The editor-in-chief of The Intellectual was a burly, bearded man, a kind of Danubian Castro, who (also) resembled the Cuban when it came to his tumultuousness, his vital energy; he was the kind of editor who demanded strict control over all the material that ended up on the page. That Castro took me to heart. I’ve no idea why. And he did me ill thereby. For a while, I did secretarial work, trying to swallow my pride and telling myself that any kind of work was good in the presence of such men. It was better than having my name appear on the masthead of some old newspaper that had been renamed and which to legitimise itself needed a few young (post-)revolutionaries in its cesspit of corrupt timeservers. […] It was preferable to accept for the time being the dubious status of a job on the editorial staff of The Intellectual.
But I couldn’t go on closing my eyes to it all forever. The more its articles originated from the upper echelons of Europe’s revolutionary intellectuals, the more arid the magazine’s articles became. True, there were figures that had to be introduced to East-European readers who had been kept in the dark for a very long time. But the texts themselves, even if they were representative of their authors, and this was something I was beginning to doubt, were pushing the magazine further and further away from the idea of “social dialogue.” […] For a while I preferred to deceive myself, keeping faith with the magazine’s attitude. But then the doubt began to resurface.
One evening, I was reading some proofs, happy at having had my second article published in the magazine in the company of so many prestigious names. It was cold in the boyar palace, in the large, high-ceilinged rooms, which seemed very tall to all of us, who came from eighth-floor bedsits and mansards with sloping roofs. The walls of the ballrooms dazzled me with their phosphorescent whiteness, the old-fashioned furniture made me feel tense, and I could barely open the solid-wood doors with their gold appliqués, so heavy were they. The red velvet armchairs and long meeting tables, at the ends of which lords had once sat facing each other at breakfast, but at which in the last forty years the comrades had held their meetings on how to bury us, were covered in hoarfrost due to the unwonted cold inside the building. God had been on the side of the children, I thought, on the side of those who that December had taken to the streets wearing only shirts and light jackets as they faced the tanks. It had been a warm December. But now God had started to lose patience with us, those who had begun to forget the sacrificed lives and were now caught up willy-nilly in the game of the reinstalled communists. Even if they were caught up in that game only as peaceful opponents. Around the tables in the meeting rooms, the members of the group were wearing mittens and were smiling icily. After all, at the time the great thaw had barely begun.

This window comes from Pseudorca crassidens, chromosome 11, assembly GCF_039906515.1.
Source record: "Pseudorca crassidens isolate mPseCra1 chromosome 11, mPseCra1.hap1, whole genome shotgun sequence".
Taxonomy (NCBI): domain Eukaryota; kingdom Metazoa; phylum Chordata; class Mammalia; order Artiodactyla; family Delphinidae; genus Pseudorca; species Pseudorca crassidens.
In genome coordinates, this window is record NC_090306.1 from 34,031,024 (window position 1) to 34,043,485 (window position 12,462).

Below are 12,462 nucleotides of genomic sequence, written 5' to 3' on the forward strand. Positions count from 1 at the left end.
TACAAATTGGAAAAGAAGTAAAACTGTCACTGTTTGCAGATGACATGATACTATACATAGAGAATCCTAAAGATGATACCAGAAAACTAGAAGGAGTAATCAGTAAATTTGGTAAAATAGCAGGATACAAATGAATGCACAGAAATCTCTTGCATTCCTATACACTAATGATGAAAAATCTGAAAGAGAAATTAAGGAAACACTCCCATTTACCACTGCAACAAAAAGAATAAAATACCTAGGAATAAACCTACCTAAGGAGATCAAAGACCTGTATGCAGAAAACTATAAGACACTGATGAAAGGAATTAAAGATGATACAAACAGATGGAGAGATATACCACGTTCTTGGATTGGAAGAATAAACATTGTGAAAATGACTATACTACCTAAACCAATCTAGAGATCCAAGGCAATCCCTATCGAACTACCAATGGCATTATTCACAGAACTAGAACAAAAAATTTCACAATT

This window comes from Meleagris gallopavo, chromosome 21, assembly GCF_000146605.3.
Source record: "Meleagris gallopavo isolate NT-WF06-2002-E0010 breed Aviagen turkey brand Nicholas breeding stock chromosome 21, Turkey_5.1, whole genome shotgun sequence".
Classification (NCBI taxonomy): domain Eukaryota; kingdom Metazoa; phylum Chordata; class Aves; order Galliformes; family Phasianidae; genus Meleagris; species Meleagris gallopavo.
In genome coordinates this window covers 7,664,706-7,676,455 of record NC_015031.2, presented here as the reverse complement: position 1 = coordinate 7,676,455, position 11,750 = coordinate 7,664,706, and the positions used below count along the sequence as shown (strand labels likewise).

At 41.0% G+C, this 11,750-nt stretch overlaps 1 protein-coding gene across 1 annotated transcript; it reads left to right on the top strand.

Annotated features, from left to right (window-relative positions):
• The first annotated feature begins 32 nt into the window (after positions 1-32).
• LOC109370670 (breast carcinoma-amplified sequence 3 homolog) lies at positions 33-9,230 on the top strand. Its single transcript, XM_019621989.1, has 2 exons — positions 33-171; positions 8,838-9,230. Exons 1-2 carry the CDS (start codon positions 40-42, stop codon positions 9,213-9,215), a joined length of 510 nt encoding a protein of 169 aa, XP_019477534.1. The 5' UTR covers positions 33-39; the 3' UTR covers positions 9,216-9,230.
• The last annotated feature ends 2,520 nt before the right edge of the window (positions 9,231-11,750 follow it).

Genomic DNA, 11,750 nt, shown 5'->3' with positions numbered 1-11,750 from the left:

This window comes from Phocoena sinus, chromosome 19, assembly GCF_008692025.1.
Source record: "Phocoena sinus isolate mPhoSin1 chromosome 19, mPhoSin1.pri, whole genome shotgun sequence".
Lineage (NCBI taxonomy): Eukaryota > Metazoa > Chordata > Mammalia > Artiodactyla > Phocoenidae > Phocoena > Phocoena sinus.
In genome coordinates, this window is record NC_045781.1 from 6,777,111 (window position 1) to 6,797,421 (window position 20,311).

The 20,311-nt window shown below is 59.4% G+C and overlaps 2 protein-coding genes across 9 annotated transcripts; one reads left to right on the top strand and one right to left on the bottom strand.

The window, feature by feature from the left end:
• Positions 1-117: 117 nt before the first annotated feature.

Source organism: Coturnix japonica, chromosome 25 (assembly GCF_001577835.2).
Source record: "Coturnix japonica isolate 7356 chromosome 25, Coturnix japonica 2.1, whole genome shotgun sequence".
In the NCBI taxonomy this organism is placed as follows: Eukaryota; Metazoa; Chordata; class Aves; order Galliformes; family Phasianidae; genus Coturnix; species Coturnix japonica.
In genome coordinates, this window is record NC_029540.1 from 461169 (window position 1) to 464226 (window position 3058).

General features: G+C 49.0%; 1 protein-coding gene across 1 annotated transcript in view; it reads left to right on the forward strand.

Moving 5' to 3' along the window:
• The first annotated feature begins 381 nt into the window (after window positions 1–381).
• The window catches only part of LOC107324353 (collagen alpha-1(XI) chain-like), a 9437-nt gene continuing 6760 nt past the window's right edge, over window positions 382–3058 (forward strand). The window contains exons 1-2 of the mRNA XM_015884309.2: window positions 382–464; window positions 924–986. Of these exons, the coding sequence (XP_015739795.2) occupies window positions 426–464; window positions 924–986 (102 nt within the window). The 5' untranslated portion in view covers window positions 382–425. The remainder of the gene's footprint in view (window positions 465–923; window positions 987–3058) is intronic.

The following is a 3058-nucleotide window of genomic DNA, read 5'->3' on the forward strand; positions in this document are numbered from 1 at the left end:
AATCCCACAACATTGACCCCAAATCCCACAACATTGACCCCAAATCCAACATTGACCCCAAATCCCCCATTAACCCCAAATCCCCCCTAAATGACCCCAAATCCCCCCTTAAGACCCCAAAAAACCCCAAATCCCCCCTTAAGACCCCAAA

That evening Castro came up to the editorial office from the kitchen, munching on a huge schnitzel and holding a mug of hot tea in his left hand. He sat down without paying any attention to me: I was in his office, as it was the only one that was habitable, given its two radiators. A creature always pallid, with a smile that had pretensions to concealing thousands of hidden meanings, the editorial secretary (a great dissident, so I had been told) suddenly entered and displaying the said enigmatic smile tossed an article on Castro’s desk. It was an article that he had passed – that had passed the censorship he had put in place – and was to be printed the very next day. Yes, Castro knew about it, he knew about it, and had specially allowed it. “Let him break his own neck,” he added.
Where is he supposed to break his neck, I wondered, in a magazine where there wasn’t room to publish even three lines among all the illustrious contributors, the winners of peace prizes, the Nobels and the Goncourts, the experts in human rights, the exiled philosophers, and the intellectuals who had been political prisoners? And then Castro went out in order to write up his editorial on the electronic typewriter “donated to us by Mr Genscher,” as he proudly used to put it. I picked up the article from the table and read it. […] I couldn’t understand how the author would be breaking his own neck by publishing it. Above all I was intrigued at why a man that the Intellectual group published on a weekly basis and eagerly courted should have to break his own neck. […] The article had a broad democratic viewpoint and was one of the best I had read.